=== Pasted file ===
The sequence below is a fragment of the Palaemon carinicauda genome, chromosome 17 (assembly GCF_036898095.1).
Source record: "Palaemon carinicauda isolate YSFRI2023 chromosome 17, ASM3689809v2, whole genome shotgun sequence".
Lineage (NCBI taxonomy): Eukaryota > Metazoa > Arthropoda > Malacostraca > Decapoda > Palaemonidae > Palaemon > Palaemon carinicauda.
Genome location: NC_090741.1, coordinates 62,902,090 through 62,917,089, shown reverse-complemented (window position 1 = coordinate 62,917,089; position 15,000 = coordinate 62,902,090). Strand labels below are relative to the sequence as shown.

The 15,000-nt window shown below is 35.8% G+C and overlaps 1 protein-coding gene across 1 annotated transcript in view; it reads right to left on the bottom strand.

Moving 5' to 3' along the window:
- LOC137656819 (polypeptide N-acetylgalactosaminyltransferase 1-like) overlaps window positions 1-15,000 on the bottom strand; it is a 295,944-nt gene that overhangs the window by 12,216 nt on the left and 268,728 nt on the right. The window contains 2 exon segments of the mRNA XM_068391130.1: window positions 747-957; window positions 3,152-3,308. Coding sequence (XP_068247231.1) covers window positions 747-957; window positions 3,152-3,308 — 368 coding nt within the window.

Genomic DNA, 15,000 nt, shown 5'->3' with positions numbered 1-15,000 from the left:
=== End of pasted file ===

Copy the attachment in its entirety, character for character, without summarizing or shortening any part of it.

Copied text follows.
The sequence below is a fragment of the Palaemon carinicauda genome, chromosome 17 (assembly GCF_036898095.1).
Source record: "Palaemon carinicauda isolate YSFRI2023 chromosome 17, ASM3689809v2, whole genome shotgun sequence".
Lineage (NCBI taxonomy): Eukaryota > Metazoa > Arthropoda > Malacostraca > Decapoda > Palaemonidae > Palaemon > Palaemon carinicauda.
Genome location: NC_090741.1, coordinates 62,902,090 through 62,917,089, shown reverse-complemented (window position 1 = coordinate 62,917,089; position 15,000 = coordinate 62,902,090). Strand labels below are relative to the sequence as shown.

The 15,000-nt window shown below is 35.8% G+C and overlaps 1 protein-coding gene across 1 annotated transcript in view; it reads right to left on the bottom strand.

Moving 5' to 3' along the window:
- LOC137656819 (polypeptide N-acetylgalactosaminyltransferase 1-like) overlaps window positions 1-15,000 on the bottom strand; it is a 295,944-nt gene that overhangs the window by 12,216 nt on the left and 268,728 nt on the right. The window contains 2 exon segments of the mRNA XM_068391130.1: window positions 747-957; window positions 3,152-3,308. Coding sequence (XP_068247231.1) covers window positions 747-957; window positions 3,152-3,308 — 368 coding nt within the window.

Genomic DNA, 15,000 nt, shown 5'->3' with positions numbered 1-15,000 from the left: